Modern medicine approaches female hormone care with a pharmaceutically and surgically based point of view that aims to eliminate symptoms. Treatment is considered successful if the symptoms are reduced or eliminated. This is accomplished by stimulating, suppressing or replacing some bodily function or removing the offending organ.
The need for at least looking at a different approach is underscored by some alarming statistics regarding the rampant use of prescription drugs. Prescription drugs taken as prescribed in hospitals are now the fourth leading cause of death in Canada, after cancer, heart disease and strokes. Annually, five times more Canadians die from supervised prescription drug use than from automobile accidents. That statistic doubles if you include deaths from unsupervised use of prescription pharmaceuticals and over the counter medications, including Tylenol, Aspirin, and Ibuprofen.* Do our medicine shelves actually hold more potential danger than a gun cabinet?
In addition to side effects (some evidence of increased cancer risk), the estrogen and progestin in hormone replacement therapies, as well as contraceptives, deplete key nutrients such as B vitamins and minerals (zinc, magnesium, and selenium), the amino acid tyrosine, and even healthy gut bacteria.
Let’s consider the point of view that a woman’s body is designed to be healthy and self-healing. Given the correct support and supply, it will self-balance. This approach is not new. True traditional medicine has been around for centuries.
What can a woman do to support her body so that it produces the hormones she needs internally instead of taking an external source such as with hormone replacement drugs? The female hormone system is designed to balance and sustain itself through whole food nutrition.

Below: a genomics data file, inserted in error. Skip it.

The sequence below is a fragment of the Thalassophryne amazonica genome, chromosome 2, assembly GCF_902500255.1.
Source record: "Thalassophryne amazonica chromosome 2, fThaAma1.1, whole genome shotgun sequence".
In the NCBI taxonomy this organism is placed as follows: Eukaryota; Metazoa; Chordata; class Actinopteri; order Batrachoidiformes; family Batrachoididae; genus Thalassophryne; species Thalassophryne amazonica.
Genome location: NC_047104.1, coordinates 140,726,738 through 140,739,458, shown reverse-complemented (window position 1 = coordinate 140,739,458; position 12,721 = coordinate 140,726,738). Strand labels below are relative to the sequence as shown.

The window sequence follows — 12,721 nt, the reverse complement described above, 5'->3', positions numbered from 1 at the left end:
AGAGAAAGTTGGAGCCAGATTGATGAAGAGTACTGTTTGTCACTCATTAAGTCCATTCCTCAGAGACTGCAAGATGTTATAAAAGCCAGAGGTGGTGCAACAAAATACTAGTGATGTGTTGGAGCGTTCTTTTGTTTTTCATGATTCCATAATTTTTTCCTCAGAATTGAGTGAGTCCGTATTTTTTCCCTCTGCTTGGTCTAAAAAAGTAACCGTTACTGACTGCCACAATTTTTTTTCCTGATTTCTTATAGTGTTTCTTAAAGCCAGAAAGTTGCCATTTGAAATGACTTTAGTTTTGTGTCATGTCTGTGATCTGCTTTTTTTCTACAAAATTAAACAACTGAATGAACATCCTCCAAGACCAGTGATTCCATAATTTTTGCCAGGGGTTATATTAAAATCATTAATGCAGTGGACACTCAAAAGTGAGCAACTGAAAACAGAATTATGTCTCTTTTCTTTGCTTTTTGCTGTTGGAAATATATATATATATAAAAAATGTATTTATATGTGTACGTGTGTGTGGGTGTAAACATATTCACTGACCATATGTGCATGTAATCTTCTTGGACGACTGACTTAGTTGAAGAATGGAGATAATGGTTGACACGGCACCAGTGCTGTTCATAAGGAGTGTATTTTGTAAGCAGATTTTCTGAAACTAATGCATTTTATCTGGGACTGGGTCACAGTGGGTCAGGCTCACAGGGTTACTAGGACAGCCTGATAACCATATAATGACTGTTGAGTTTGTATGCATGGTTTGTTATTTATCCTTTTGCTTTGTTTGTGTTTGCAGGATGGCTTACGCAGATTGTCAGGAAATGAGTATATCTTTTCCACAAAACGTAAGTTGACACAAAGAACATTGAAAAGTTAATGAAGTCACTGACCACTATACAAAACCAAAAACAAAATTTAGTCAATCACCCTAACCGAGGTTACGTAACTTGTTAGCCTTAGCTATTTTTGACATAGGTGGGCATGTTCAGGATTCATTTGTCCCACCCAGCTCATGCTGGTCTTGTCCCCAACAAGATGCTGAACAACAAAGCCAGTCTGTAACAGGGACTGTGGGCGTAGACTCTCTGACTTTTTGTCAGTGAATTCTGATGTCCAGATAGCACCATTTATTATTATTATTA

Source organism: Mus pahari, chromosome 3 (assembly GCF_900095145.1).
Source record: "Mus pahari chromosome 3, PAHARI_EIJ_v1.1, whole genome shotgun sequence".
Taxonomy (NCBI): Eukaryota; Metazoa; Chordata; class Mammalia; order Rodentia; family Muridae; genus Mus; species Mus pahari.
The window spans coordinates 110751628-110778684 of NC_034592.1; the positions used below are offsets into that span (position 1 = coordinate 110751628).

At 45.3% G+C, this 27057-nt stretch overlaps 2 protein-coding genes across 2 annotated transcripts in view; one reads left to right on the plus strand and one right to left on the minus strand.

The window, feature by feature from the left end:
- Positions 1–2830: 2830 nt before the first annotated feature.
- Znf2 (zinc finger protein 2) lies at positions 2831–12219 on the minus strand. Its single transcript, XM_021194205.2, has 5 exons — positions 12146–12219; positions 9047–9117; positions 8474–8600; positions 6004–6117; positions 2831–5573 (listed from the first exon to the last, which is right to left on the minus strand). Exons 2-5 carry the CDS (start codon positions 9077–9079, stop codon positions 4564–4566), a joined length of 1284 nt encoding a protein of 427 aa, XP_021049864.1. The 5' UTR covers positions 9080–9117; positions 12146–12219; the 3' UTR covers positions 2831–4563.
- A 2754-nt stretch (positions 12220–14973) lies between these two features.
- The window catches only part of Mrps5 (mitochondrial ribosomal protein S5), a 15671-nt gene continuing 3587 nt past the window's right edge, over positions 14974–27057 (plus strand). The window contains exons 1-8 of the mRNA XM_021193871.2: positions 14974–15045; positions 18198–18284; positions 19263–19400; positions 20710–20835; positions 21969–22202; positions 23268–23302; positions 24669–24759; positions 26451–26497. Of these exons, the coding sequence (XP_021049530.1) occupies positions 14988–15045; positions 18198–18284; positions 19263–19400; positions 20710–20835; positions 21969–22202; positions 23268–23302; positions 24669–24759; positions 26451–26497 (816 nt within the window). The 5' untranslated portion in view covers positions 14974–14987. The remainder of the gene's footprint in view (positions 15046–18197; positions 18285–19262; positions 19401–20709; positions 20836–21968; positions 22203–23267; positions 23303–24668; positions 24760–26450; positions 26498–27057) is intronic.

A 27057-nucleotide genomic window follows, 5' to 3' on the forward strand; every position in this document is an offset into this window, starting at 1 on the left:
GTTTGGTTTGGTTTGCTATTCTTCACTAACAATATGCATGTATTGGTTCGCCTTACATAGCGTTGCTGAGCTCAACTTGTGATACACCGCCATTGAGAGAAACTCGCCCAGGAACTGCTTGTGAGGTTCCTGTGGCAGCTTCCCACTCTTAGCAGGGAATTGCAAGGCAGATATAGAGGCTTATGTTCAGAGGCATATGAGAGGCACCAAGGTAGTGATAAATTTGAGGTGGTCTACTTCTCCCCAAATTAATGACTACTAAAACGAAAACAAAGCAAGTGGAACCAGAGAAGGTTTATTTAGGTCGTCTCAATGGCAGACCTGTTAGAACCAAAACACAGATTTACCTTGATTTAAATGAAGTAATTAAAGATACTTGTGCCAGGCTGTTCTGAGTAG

Start with eating organic. The biggest objection to buying organic is its expense. If you factor in the costs of being sick, such as medicines, extra supplements, hospital stays, and lost work days from illness, buying organic actually becomes far more cost effective than consuming less expensive poor quality foods. More than ever before, pesticides, chemical fertilizers, and genetically modified seeds are being used in our food production and hormones and antibiotics are being fed to animals. Buying the highest quality, least adulterated, freshest, whole food is crucial to our health and to the health of future generations. What could be more important than safeguarding the health of our mothers and mothers to be?
*Statistics derived from Drug Safety Canada.
Cathy Lidster, Health Educator/Nutrition/Allergy Practitioner, offers free seminars monthly (See Important Dates.)
She can be reached at Centennial Building Wellness Centre, 250-819-9041, or firstname.lastname@example.org